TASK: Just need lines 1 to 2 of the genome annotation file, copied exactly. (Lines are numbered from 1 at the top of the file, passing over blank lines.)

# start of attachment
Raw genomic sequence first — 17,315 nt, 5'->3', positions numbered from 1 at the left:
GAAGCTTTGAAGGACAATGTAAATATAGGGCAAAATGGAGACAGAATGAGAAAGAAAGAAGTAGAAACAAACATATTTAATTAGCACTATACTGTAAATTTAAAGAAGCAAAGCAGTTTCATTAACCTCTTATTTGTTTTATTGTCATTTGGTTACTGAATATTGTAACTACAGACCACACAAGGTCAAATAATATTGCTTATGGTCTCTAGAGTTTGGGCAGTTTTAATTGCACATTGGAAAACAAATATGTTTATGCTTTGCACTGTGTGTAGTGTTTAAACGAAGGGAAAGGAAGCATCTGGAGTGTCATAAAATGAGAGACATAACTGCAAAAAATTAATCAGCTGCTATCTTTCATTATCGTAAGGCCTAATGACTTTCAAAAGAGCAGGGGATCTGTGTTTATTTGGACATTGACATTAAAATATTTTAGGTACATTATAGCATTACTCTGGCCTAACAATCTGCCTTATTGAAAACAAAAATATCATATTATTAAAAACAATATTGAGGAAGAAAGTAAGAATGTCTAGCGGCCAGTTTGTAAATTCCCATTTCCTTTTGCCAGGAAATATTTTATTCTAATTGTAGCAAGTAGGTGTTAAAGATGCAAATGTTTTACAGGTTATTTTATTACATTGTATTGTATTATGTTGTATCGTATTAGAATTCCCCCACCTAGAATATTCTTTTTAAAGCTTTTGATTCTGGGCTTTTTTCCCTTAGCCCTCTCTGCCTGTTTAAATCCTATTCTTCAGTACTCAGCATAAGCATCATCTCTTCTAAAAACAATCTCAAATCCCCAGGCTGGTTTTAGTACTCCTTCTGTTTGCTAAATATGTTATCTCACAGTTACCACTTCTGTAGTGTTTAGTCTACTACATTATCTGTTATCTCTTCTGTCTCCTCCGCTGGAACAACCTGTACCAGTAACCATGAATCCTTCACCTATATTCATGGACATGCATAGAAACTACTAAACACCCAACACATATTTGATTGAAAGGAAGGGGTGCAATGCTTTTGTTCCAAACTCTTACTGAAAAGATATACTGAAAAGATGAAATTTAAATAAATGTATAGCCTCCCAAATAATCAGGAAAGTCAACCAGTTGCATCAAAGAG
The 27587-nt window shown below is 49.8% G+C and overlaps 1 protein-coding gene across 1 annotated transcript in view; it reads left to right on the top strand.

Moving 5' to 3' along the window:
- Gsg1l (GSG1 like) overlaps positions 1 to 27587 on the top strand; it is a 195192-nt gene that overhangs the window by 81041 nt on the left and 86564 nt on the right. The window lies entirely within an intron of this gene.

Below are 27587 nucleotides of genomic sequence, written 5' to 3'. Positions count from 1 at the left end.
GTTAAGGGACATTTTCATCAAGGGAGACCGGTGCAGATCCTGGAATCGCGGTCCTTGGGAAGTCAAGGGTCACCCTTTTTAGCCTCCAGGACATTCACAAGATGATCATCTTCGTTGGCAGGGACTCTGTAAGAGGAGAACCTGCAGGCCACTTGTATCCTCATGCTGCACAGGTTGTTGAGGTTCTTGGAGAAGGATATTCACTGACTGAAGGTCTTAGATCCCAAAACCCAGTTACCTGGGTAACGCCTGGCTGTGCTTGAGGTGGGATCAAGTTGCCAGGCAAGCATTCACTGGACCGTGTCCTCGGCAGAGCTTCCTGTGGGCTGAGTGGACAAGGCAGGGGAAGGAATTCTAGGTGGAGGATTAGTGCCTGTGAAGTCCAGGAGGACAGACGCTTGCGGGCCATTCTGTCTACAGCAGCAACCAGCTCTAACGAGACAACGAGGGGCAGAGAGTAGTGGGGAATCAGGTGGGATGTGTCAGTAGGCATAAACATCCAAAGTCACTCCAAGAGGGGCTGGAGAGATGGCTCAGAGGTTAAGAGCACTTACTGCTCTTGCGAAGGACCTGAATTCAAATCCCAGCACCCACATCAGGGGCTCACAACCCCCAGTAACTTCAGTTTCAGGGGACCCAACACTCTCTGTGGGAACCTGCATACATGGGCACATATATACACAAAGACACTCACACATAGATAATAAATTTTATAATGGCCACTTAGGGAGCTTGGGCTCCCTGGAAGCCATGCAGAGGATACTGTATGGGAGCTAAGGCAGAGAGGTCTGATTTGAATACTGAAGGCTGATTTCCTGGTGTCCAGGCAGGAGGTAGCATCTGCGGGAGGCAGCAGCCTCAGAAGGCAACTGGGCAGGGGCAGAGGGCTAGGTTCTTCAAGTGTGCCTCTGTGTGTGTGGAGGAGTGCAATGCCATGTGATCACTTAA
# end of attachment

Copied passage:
Raw genomic sequence first — 17,315 nt, 5'->3', positions numbered from 1 at the left:
GAAGCTTTGAAGGACAATGTAAATATAGGGCAAAATGGAGACAGAATGAGAAAGAAAGAAGTAGAAACAAACATATTTAATTAGCACTATACTGTAAATTTAAAGAAGCAAAGCAGTTTCATTAACCTCTTATTTGTTTTATTGTCATTTGGTTACTGAATATTGTAACTACAGACCACACAAGGTCAAATAATATTGCTTATGGTCTCTAGAGTTTGGGCAGTTTTAATTGCACATTGGAAAACAAATATGTTTATGCTTTGCACTGTGTGTAGTGTTTAAACGAAGGGAAAGGAAGCATCTGGAGTGTCATAAAATGAGAGACATAACTGCAAAAAATTAATCAGCTGCTATCTTTCATTATCGTAAGGCCTAATGACTTTCAAAAGAGCAGGGGATCTGTGTTTATTTGGACATTGACATTAAAATATTTTAGGTACATTATAGCATTACTCTGGCCTAACAATCTGCCTTATTGAAAACAAAAATATCATATTATTAAAAACAATATTGAGGAAGAAAGTAAGAATGTCTAGCGGCCAGTTTGTAAATTCCCATTTCCTTTTGCCAGGAAATATTTTATTCTAATTGTAGCAAGTAGGTGTTAAAGATGCAAATGTTTTACAGGTTATTTTATTACATTGTATTGTATTATGTTGTATCGTATTAGAATTCCCCCACCTAGAATATTCTTTTTAAAGCTTTTGATTCTGGGCTTTTTTCCCTTAGCCCTCTCTGCCTGTTTAAATCCTATTCTTCAGTACTCAGCATAAGCATCATCTCTTCTAAAAACAATCTCAAATCCCCAGGCTGGTTTTAGTACTCCTTCTGTTTGCTAAATATGTTATCTCACAGTTACCACTTCTGTAGTGTTTAGTCTACTACATTATCTGTTATCTCTTCTGTCTCCTCCGCTGGAACAACCTGTACCAGTAACCATGAATCCTTCACCTATATTCATGGACATGCATAGAAACTACTAAACACCCAACACATATTTGATTGAAAGGAAGGGGTGCAATGCTTTTGTTCCAAACTCTTACTGAAAAGATATACTGAAAAGATGAAATTTAAATAAATGTATAGCCTCCCAAATAATCAGGAAAGTCAACCAGTTGCATCAAAGAG